Hong Kong to introduce electronic prospectuses

, , Application forms, Hong Kong, Prospectuses

The Securities and Futures Commission (the SFC) and The Stock Exchange of Hong Kong Limited (the SEHK), a wholly-owned subsidiary of Hong Kong Exchanges and Clearing Limited (HKEx), jointly released consultation conclusions on 26 November 2010, clearing the way for public offers to take place without paper listing documents. Companies seeking to list shares and debentures in Hong Kong through public offers will therefore be able to distribute paper application forms as long as the prospectus is available over the internet, on HKEx’s and the issuer’s websites, subject to certain conditions. Similar waivers will be granted to issuers of listed SFC-authorised collective investment schemes.

Over the years, the market has developed a practice of printing large quantities of physical prospectuses (required in both English and Chinese) for distribution at branches of receiving banks and at sponsors’ offices, even though prospectuses may already be available for consultation on-line. Many of these copies  are not taken up and end up as trash. Under a Mixed Media Offer (MMO), an issuer will therefore be able to distribute application forms to applicants under a public offer, without attaching a prospectus. This will still require, among other things, a waiver to be obtained from the SFC.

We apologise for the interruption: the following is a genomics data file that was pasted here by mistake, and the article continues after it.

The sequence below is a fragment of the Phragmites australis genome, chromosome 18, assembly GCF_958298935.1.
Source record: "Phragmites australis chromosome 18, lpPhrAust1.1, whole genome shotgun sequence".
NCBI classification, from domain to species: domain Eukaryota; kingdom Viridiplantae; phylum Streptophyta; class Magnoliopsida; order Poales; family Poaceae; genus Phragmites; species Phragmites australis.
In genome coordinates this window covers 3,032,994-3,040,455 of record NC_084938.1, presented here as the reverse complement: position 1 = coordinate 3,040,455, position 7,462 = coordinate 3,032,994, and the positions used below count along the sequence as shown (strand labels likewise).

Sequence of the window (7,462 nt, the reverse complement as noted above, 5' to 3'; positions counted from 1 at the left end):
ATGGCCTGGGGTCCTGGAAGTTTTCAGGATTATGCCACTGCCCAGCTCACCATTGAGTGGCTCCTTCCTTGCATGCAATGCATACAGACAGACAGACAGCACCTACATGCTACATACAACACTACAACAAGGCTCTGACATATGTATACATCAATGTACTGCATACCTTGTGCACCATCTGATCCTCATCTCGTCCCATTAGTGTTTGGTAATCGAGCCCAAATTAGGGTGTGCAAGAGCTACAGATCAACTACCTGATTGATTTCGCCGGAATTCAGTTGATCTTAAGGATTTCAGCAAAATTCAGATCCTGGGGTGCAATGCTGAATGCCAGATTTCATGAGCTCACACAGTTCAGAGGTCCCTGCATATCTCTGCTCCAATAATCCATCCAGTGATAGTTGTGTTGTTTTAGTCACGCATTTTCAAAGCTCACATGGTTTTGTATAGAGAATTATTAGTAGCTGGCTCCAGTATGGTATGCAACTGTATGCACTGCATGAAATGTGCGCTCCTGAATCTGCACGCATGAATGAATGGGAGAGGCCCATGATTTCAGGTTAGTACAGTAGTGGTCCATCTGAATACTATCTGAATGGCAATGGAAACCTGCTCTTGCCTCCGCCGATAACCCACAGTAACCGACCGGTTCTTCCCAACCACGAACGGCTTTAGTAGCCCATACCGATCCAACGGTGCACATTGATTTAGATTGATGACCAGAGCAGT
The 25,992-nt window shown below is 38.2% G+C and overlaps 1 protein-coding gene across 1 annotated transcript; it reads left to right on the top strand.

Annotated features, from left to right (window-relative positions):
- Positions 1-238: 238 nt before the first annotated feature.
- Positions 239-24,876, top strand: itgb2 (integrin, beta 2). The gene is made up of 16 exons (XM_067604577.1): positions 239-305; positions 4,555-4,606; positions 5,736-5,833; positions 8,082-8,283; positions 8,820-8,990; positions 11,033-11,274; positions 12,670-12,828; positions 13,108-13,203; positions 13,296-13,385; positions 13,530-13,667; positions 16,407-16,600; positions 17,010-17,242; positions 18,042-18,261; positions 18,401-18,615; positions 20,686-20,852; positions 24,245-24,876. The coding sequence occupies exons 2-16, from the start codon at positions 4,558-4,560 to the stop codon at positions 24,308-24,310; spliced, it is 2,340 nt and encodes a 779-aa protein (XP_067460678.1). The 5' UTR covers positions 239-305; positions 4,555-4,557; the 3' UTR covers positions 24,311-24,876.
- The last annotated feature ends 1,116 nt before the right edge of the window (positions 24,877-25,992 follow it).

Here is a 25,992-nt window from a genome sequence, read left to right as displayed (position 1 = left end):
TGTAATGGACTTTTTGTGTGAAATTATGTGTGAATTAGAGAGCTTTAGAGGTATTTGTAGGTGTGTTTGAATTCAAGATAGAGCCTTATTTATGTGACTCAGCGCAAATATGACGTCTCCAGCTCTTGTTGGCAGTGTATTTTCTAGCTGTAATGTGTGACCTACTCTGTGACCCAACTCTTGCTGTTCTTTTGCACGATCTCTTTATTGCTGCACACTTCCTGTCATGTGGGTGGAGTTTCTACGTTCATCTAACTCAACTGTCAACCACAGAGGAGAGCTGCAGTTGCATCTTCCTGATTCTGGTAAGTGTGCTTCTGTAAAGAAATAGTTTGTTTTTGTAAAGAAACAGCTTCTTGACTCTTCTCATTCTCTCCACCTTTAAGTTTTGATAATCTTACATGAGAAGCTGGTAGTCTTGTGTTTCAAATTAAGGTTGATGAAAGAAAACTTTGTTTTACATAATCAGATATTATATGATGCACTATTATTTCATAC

Investors will still be able to obtain paper copies of the prospectus upon request from locations to be stated in the prospectus. These will include the depositary counter of Hong Kong Securities Clearing Company Limited – which operates the Central Clearing and Automated Settlement System (CCASS); the offices of the issuer’s Hong Kong share registrar, sponsors or coordinators; and designated branches of the receiving or placing banks. At least three copies of the printed prospectus will have to be made available for inspection at every location where the application forms are distributed. Electronic prospectuses will need to be identical to paper prospectuses, password-protected and tamper-resistant.

These changes are expected to become effective on 1 February 2011, subject to negative vetting by the Legislative Council.